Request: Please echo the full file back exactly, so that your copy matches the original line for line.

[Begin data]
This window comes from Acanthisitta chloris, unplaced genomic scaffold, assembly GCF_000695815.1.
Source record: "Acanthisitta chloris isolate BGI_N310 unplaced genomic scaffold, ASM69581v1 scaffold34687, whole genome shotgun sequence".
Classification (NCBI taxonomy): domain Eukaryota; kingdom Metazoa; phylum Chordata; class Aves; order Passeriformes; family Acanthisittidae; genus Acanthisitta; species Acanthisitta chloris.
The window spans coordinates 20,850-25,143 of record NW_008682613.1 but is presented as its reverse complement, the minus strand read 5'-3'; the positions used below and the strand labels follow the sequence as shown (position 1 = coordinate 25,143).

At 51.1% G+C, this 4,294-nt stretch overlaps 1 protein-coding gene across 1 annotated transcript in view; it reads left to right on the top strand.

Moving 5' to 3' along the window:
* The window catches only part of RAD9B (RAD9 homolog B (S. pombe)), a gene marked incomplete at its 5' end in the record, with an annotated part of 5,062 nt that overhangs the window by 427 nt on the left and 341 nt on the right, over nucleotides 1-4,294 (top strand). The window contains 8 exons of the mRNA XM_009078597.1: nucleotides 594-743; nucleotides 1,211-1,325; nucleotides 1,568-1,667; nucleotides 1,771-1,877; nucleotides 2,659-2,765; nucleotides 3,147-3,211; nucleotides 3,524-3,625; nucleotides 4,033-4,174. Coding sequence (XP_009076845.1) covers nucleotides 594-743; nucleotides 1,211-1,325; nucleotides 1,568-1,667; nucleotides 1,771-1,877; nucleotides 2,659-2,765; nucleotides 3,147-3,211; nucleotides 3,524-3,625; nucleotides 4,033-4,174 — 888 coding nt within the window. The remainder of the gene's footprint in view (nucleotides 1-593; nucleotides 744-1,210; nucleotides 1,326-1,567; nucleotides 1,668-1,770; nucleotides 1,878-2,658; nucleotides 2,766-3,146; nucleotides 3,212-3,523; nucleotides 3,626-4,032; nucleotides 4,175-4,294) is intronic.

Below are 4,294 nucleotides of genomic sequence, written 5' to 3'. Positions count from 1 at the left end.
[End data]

This window comes from Acanthisitta chloris, unplaced genomic scaffold, assembly GCF_000695815.1.
Source record: "Acanthisitta chloris isolate BGI_N310 unplaced genomic scaffold, ASM69581v1 scaffold34687, whole genome shotgun sequence".
Classification (NCBI taxonomy): domain Eukaryota; kingdom Metazoa; phylum Chordata; class Aves; order Passeriformes; family Acanthisittidae; genus Acanthisitta; species Acanthisitta chloris.
The window spans coordinates 20,850-25,143 of record NW_008682613.1 but is presented as its reverse complement, the minus strand read 5'-3'; the positions used below and the strand labels follow the sequence as shown (position 1 = coordinate 25,143).

At 51.1% G+C, this 4,294-nt stretch overlaps 1 protein-coding gene across 1 annotated transcript in view; it reads left to right on the top strand.

Moving 5' to 3' along the window:
* The window catches only part of RAD9B (RAD9 homolog B (S. pombe)), a gene marked incomplete at its 5' end in the record, with an annotated part of 5,062 nt that overhangs the window by 427 nt on the left and 341 nt on the right, over nucleotides 1-4,294 (top strand). The window contains 8 exons of the mRNA XM_009078597.1: nucleotides 594-743; nucleotides 1,211-1,325; nucleotides 1,568-1,667; nucleotides 1,771-1,877; nucleotides 2,659-2,765; nucleotides 3,147-3,211; nucleotides 3,524-3,625; nucleotides 4,033-4,174. Coding sequence (XP_009076845.1) covers nucleotides 594-743; nucleotides 1,211-1,325; nucleotides 1,568-1,667; nucleotides 1,771-1,877; nucleotides 2,659-2,765; nucleotides 3,147-3,211; nucleotides 3,524-3,625; nucleotides 4,033-4,174 — 888 coding nt within the window. The remainder of the gene's footprint in view (nucleotides 1-593; nucleotides 744-1,210; nucleotides 1,326-1,567; nucleotides 1,668-1,770; nucleotides 1,878-2,658; nucleotides 2,766-3,146; nucleotides 3,212-3,523; nucleotides 3,626-4,032; nucleotides 4,175-4,294) is intronic.

Below are 4,294 nucleotides of genomic sequence, written 5' to 3'. Positions count from 1 at the left end.